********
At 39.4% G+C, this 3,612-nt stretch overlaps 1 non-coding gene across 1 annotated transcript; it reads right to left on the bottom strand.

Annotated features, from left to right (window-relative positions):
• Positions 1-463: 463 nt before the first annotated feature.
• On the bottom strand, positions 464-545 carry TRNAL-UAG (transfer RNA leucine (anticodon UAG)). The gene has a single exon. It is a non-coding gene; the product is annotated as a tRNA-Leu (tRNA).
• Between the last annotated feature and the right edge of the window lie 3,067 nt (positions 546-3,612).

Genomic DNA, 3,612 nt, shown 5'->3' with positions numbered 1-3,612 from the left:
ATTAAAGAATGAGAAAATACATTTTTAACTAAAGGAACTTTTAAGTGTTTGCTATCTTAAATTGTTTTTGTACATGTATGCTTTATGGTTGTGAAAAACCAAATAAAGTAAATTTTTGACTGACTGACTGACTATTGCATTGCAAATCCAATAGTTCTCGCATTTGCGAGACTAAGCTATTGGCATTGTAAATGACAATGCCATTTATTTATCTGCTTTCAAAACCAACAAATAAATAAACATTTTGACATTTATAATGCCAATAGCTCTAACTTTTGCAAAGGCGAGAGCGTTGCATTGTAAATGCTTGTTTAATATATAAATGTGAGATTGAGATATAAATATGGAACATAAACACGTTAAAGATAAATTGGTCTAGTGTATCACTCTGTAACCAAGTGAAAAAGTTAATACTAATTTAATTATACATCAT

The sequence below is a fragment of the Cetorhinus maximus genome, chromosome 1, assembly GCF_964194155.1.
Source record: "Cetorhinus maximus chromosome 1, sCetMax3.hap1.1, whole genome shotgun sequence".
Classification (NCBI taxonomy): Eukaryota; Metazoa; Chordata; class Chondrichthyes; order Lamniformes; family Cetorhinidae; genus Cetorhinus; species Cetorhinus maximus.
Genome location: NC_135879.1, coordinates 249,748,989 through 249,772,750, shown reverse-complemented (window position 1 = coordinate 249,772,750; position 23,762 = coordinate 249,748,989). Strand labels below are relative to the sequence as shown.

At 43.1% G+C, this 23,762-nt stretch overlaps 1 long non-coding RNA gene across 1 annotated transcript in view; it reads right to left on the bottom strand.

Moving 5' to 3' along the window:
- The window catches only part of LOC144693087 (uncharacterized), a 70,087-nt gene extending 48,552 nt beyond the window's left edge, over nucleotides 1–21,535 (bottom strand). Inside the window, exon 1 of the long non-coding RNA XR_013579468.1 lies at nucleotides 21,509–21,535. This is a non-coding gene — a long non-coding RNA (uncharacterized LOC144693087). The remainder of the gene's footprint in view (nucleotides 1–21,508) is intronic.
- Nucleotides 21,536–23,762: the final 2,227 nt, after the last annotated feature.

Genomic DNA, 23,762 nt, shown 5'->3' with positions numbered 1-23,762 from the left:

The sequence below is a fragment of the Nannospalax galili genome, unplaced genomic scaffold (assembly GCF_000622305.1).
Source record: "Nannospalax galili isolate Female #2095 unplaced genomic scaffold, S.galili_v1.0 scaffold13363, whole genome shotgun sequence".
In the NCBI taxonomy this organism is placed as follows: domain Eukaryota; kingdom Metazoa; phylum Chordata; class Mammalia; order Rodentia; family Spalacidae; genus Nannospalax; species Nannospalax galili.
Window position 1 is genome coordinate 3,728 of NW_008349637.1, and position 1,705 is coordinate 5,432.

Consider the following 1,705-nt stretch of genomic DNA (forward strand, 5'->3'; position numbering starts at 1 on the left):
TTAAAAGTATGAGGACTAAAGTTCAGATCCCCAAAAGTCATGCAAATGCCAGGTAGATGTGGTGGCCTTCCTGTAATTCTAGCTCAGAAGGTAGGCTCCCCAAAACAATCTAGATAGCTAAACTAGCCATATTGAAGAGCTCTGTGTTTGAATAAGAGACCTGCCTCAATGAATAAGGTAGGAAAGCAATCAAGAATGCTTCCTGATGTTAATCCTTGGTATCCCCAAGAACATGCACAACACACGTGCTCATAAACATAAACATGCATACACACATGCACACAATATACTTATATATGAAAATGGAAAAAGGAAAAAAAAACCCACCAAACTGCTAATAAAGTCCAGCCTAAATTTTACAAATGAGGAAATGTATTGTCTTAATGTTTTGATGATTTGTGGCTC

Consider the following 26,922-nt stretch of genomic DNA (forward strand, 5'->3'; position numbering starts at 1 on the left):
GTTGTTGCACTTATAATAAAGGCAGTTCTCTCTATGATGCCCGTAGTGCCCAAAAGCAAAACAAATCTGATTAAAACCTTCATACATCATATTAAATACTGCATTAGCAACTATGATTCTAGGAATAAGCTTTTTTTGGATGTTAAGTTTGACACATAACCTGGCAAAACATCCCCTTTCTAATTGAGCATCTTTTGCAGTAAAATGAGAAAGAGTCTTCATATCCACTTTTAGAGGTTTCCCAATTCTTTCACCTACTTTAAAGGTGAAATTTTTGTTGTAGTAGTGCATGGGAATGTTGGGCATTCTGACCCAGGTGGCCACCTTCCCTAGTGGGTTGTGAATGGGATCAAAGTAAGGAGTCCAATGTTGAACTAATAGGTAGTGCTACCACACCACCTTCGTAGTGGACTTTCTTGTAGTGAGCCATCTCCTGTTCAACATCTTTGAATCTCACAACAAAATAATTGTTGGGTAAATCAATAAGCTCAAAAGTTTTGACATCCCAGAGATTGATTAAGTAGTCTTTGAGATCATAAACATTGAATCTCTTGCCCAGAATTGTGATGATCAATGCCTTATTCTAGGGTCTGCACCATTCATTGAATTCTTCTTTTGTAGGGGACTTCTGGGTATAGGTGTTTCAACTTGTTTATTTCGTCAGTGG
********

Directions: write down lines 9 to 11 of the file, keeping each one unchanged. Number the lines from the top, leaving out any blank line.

Source record: "Cetorhinus maximus chromosome 1, sCetMax3.hap1.1, whole genome shotgun sequence".
Classification (NCBI taxonomy): Eukaryota; Metazoa; Chordata; class Chondrichthyes; order Lamniformes; family Cetorhinidae; genus Cetorhinus; species Cetorhinus maximus.
Genome location: NC_135879.1, coordinates 249,748,989 through 249,772,750, shown reverse-complemented (window position 1 = coordinate 249,772,750; position 23,762 = coordinate 249,748,989). Strand labels below are relative to the sequence as shown.